Research Fellows Directory
Dr Caroline Brennan
Queen Mary, University of London
The need to discover and develop safe and effective new medicines is greatest for disorders of the brain. According to the World Health Organisation, CNS disorders will be the greatest medical need of this Century as no CNS disorder is currently treated adequately and the number of people in the world with CNS disease is set to increase sharply in the decades ahead. Compared to other therapeutic areas, it takes longer to get a CNS drug to clinical settings, and the probability of getting there is lower. There are a number of contributing factors including the staggering complexity of the human brain, which means our knowledge all CNS disorders is largely incomplete, and the cost and difficulty in testing new compounds for effectiveness and safety. In order to reduce costs and facilitate development of effective therapeutics new means of assessing brain effects and safety of novel compounds are urgently sought by the pharmaceutical industry. In recent years zebrafish have been found to be a useful species in which to screen for genes and compounds affecting human disease conditions as they share many developmental and disease causing processes. We are working with Pfizer Inc to develop suitable zebrafish assays of behaviours associated with CNS disease to allow use of this relatively simple and cost effective species for use in the drug discovery process for treatments for CNS disorders. Zebrafish can contribute to the discovery process by helping to identify genes and processes underlying disease conditions as well as providing a system in which to test for drug effectiveness and safety. Although zebrafish can not replace the use of other animal species entirely, they provide a simple, cost effective system for first round trials and have the potential to increase the rate at which compounds can be brought to market.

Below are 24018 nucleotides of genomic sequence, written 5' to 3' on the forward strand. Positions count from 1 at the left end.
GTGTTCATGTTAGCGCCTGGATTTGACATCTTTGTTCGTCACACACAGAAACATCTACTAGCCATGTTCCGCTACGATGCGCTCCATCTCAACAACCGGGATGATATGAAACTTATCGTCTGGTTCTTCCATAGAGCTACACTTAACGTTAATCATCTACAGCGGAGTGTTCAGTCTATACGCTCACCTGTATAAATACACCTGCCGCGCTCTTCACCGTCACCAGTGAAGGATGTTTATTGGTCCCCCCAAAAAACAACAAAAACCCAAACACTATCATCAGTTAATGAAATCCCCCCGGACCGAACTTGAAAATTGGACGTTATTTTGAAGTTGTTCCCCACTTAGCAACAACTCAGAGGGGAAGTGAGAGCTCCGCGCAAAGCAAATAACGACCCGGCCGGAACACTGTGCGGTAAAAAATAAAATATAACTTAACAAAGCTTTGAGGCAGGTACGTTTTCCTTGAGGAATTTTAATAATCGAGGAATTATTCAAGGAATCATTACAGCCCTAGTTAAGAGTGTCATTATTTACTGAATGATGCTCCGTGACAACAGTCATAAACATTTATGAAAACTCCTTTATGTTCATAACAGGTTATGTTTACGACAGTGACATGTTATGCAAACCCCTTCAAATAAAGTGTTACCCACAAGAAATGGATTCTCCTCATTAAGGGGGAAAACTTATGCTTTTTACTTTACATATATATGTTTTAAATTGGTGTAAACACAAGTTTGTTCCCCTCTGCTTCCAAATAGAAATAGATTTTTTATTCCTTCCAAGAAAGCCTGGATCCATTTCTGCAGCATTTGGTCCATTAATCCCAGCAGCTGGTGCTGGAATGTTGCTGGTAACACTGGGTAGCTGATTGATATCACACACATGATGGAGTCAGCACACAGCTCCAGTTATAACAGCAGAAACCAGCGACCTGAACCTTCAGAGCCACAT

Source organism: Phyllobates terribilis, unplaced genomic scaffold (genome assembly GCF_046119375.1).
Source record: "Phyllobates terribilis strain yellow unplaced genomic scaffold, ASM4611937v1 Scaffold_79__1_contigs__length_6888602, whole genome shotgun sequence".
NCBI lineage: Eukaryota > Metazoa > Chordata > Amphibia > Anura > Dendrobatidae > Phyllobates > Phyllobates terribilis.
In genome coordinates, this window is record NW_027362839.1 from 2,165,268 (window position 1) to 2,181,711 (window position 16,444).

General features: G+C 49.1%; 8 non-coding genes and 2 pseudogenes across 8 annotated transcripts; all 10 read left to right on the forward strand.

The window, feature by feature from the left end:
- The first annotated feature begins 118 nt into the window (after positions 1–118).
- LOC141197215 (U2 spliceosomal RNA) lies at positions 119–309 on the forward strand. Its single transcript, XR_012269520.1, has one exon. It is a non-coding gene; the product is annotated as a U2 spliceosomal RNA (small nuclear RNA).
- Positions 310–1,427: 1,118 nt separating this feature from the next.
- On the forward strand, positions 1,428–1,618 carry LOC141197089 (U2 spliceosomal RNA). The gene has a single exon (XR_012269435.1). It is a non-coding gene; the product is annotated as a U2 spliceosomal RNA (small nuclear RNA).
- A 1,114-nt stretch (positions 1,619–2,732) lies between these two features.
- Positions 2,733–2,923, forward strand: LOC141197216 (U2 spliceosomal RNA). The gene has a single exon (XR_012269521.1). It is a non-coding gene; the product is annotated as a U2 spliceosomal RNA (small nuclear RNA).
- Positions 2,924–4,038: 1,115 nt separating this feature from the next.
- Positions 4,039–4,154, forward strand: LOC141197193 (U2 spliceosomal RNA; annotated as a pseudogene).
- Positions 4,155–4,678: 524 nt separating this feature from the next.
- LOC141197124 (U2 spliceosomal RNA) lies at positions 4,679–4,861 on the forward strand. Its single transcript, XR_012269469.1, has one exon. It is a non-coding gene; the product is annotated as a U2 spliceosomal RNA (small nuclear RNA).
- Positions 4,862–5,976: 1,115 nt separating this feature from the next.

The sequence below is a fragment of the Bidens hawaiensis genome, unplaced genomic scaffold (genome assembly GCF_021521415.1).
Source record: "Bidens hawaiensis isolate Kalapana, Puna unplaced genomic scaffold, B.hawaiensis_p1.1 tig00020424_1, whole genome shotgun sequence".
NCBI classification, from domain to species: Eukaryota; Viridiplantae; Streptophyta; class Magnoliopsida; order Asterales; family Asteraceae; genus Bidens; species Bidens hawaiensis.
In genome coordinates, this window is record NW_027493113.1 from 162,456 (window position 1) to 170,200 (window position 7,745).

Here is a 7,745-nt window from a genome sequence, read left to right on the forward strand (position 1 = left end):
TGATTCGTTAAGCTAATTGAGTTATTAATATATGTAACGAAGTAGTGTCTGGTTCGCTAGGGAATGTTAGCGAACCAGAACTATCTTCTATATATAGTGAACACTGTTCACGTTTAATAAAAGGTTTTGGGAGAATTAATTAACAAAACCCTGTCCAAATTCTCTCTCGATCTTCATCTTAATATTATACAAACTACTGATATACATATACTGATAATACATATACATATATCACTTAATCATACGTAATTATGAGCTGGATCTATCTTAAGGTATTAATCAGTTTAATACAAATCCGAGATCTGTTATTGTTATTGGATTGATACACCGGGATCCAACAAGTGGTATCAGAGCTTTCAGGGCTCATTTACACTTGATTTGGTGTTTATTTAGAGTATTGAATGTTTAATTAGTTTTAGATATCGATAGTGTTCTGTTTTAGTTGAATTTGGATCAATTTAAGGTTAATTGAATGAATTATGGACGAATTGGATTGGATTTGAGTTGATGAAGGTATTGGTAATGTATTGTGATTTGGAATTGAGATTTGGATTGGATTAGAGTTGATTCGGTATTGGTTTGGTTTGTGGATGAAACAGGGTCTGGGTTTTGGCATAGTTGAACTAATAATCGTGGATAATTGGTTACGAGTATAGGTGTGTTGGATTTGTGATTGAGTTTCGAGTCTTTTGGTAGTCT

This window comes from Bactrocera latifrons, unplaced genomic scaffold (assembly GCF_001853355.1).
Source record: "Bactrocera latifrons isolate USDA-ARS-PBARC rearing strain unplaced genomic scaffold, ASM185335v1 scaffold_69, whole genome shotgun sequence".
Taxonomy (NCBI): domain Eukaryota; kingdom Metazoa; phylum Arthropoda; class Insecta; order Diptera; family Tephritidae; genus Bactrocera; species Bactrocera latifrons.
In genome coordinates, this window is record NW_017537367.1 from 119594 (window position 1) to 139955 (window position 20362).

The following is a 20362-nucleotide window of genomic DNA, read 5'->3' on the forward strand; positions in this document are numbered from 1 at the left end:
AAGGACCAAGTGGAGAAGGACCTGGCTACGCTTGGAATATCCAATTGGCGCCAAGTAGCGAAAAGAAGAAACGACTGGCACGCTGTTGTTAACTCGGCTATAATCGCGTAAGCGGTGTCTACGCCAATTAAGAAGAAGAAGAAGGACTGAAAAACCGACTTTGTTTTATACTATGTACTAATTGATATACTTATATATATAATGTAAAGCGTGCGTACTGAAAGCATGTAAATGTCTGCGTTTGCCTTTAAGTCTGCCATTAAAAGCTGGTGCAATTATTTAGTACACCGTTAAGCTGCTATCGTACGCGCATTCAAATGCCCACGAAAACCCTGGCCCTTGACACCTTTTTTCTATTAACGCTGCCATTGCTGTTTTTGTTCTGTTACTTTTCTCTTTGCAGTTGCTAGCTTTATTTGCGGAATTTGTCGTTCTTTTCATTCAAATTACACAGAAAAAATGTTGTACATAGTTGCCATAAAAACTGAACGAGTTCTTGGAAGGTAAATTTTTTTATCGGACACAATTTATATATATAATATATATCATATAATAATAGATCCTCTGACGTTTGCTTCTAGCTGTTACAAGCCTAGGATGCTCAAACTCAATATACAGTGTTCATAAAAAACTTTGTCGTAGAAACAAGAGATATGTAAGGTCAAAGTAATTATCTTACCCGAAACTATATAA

Interests and expertise (Subject groups)